Time Warner’s (TWX) Turner Broadcasting and CBS (CBS) inked a $10.8 billion, 14-year deal Thursday to televise NCAA’s March Madness basketball tournament beginning in 2011.

The new agreement comes at a premium to the expiring 11-year contract that was signed by CBS in 1999 and was worth just $6 billion. The deal means that for the first time, all games will be televised live across four national networks:  CBS, TBS, TNT and truTV.

CBS and Turner may also have the opportunity to televise more games than ever before because the NCAA’s basketball committee unanimously voted to recommend increasing the tournament field size from 65 to 68 teams beginning in 2011. The NCAA will review the decision at its April 29 meeting. Some had expected the field to be expanded to 96 teams.

Turner is a newcomer to the March Madness coverage as the popular tournament was only shown on CBS since 1982.

The two networks will split coverage of the first- and second-round games and CBS will have exclusive coverage of the regional finals and Final Four through 2015. The NCAA said CBS and Turner will then split coverage of the regional finals and Final Four and the national championship game will alternate between CBS and TBS.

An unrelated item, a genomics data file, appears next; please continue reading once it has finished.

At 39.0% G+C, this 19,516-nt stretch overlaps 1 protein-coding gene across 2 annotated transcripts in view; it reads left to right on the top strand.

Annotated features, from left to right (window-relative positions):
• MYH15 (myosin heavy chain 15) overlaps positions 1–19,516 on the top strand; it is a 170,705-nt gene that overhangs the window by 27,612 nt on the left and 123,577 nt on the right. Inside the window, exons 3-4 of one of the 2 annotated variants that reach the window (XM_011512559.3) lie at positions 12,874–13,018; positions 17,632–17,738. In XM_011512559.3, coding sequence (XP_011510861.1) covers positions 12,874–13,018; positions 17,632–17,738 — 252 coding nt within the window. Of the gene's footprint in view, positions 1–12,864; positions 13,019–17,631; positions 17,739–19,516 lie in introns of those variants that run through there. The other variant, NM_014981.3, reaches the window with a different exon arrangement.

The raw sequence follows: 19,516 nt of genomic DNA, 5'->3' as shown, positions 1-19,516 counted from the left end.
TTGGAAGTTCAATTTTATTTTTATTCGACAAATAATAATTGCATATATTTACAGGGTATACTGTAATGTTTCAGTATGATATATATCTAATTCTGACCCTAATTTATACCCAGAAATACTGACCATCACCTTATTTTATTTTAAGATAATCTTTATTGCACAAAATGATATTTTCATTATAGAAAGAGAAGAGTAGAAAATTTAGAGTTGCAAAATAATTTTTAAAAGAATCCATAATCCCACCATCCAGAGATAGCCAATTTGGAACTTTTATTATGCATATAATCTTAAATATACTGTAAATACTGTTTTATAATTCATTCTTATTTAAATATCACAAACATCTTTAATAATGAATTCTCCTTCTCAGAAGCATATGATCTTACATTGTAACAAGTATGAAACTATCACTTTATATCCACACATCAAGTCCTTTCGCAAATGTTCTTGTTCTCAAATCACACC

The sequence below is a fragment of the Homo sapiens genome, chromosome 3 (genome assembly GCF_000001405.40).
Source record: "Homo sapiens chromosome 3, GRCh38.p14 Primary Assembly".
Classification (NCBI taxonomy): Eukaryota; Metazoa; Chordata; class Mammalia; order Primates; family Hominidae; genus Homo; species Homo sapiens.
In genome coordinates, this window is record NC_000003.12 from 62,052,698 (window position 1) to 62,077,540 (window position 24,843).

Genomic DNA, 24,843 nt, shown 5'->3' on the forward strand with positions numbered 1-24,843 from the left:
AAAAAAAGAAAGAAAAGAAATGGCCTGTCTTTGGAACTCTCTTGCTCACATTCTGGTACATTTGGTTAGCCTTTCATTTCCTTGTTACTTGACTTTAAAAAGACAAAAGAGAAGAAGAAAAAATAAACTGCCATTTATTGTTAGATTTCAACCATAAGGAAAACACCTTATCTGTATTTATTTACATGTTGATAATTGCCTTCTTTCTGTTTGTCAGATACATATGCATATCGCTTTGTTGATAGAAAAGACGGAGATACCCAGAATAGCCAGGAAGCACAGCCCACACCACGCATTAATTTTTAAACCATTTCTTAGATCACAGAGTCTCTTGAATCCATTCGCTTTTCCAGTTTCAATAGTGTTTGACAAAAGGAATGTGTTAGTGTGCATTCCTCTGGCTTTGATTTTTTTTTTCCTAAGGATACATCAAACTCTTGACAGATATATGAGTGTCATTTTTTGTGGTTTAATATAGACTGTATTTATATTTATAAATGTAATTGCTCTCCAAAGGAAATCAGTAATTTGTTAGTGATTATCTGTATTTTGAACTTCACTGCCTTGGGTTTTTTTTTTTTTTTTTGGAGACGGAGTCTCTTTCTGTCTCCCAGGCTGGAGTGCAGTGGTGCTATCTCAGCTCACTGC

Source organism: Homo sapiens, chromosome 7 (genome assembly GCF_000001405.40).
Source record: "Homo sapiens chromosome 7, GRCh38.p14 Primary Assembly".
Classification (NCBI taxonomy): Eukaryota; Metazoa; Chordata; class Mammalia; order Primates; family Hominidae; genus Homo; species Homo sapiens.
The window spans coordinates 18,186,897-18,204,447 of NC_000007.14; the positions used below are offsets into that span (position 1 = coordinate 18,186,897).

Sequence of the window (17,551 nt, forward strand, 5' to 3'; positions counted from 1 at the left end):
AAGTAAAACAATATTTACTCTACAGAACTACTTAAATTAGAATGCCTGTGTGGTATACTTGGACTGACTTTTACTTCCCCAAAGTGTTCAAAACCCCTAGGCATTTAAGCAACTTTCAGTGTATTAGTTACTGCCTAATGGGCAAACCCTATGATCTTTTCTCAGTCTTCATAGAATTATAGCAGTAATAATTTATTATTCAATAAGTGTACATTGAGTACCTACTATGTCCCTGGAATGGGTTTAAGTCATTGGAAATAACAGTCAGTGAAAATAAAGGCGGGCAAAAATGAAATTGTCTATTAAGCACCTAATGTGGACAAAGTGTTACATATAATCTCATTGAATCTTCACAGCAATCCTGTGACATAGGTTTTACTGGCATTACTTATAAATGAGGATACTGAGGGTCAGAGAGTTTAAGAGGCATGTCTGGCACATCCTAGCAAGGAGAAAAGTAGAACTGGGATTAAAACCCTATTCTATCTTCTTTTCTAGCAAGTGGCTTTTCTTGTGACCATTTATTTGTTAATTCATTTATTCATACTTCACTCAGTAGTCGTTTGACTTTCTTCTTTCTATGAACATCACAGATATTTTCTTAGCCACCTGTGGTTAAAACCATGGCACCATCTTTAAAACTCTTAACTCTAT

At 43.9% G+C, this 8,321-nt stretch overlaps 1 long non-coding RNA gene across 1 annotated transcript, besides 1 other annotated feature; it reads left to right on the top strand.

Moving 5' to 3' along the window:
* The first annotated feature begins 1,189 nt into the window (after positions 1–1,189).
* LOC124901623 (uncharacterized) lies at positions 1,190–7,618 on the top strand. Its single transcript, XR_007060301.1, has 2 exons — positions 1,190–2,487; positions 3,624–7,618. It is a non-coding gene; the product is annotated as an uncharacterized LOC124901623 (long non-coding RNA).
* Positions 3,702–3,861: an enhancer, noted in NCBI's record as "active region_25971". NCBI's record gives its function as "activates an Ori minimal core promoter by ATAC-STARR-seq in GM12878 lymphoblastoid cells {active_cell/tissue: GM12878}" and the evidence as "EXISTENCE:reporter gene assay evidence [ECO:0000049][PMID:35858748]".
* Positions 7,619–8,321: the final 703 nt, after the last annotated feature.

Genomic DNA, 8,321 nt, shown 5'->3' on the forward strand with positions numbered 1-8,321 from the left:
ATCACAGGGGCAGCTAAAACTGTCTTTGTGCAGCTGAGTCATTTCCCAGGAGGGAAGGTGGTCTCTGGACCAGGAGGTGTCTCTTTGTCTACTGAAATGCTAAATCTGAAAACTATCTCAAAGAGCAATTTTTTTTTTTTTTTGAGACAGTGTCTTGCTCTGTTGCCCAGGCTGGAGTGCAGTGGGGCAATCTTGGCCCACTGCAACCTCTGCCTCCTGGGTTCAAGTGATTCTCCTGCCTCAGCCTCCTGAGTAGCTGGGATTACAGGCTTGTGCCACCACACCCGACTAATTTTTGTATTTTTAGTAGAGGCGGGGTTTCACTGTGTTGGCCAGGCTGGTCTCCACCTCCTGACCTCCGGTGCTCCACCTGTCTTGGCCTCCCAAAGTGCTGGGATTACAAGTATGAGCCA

“In this agreement, we have created a new strategic partnership that not only makes this prestigious property an ongoing core asset in our stable of major television events but a profitable one as well,” Sean McManus, president of CBS News and Sports, said in a statement. “We look forward to working with our friends at Turner as together we combine our industry-leading media assets to maximize the value of this great NCAA championship.”

Shares of both Time Warner, the parent of Turner, and CBS rose slightly in the wake of the news, though it’s unclear how much impact the announcement had on the stocks. Time Warner was recently up 0.36% to $33.20. CBS’s stock hit a 52-week high and gained 0.99% to $16.26.

Turner also praised the agreement, with David Levy, its president of sales, distribution and sports, saying, “We are well-positioned to monetize our investment in NCAA programming across three nationally distributed networks.”

March Madness On Demand, the tournament’s popular online streaming video platform, will continue to be launched from NCAA.com and CBSSports.com under the terms of the agreement.